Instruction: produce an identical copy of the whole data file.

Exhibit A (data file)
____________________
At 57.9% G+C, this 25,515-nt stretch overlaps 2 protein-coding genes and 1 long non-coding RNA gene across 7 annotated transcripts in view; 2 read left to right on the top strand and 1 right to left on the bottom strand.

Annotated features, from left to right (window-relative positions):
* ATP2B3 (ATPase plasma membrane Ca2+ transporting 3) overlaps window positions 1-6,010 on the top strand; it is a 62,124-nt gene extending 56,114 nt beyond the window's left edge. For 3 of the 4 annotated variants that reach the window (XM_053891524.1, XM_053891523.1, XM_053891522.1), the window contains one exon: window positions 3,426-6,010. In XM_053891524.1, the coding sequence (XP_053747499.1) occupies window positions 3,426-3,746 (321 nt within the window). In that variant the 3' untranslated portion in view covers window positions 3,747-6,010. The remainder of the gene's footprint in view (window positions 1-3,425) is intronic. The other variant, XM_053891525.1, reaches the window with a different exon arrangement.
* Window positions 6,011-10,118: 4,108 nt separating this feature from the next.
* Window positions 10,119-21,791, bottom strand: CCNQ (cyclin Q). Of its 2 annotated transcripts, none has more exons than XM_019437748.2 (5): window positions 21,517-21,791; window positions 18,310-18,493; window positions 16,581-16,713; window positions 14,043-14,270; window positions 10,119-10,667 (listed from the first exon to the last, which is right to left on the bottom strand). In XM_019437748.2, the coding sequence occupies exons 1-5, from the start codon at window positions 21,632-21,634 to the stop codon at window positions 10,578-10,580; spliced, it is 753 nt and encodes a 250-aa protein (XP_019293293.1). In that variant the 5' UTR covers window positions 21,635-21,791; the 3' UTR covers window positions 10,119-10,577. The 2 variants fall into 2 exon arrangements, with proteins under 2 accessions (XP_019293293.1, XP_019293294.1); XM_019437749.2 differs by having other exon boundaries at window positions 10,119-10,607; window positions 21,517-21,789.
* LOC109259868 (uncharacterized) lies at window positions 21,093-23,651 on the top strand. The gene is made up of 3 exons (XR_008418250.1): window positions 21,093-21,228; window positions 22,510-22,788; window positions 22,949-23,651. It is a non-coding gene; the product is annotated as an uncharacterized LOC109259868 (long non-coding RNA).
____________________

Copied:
At 57.9% G+C, this 25,515-nt stretch overlaps 2 protein-coding genes and 1 long non-coding RNA gene across 7 annotated transcripts in view; 2 read left to right on the top strand and 1 right to left on the bottom strand.

Annotated features, from left to right (window-relative positions):
* ATP2B3 (ATPase plasma membrane Ca2+ transporting 3) overlaps window positions 1-6,010 on the top strand; it is a 62,124-nt gene extending 56,114 nt beyond the window's left edge. For 3 of the 4 annotated variants that reach the window (XM_053891524.1, XM_053891523.1, XM_053891522.1), the window contains one exon: window positions 3,426-6,010. In XM_053891524.1, the coding sequence (XP_053747499.1) occupies window positions 3,426-3,746 (321 nt within the window). In that variant the 3' untranslated portion in view covers window positions 3,747-6,010. The remainder of the gene's footprint in view (window positions 1-3,425) is intronic. The other variant, XM_053891525.1, reaches the window with a different exon arrangement.
* Window positions 6,011-10,118: 4,108 nt separating this feature from the next.
* Window positions 10,119-21,791, bottom strand: CCNQ (cyclin Q). Of its 2 annotated transcripts, none has more exons than XM_019437748.2 (5): window positions 21,517-21,791; window positions 18,310-18,493; window positions 16,581-16,713; window positions 14,043-14,270; window positions 10,119-10,667 (listed from the first exon to the last, which is right to left on the bottom strand). In XM_019437748.2, the coding sequence occupies exons 1-5, from the start codon at window positions 21,632-21,634 to the stop codon at window positions 10,578-10,580; spliced, it is 753 nt and encodes a 250-aa protein (XP_019293293.1). In that variant the 5' UTR covers window positions 21,635-21,791; the 3' UTR covers window positions 10,119-10,577. The 2 variants fall into 2 exon arrangements, with proteins under 2 accessions (XP_019293293.1, XP_019293294.1); XM_019437749.2 differs by having other exon boundaries at window positions 10,119-10,607; window positions 21,517-21,789.
* LOC109259868 (uncharacterized) lies at window positions 21,093-23,651 on the top strand. The gene is made up of 3 exons (XR_008418250.1): window positions 21,093-21,228; window positions 22,510-22,788; window positions 22,949-23,651. It is a non-coding gene; the product is annotated as an uncharacterized LOC109259868 (long non-coding RNA).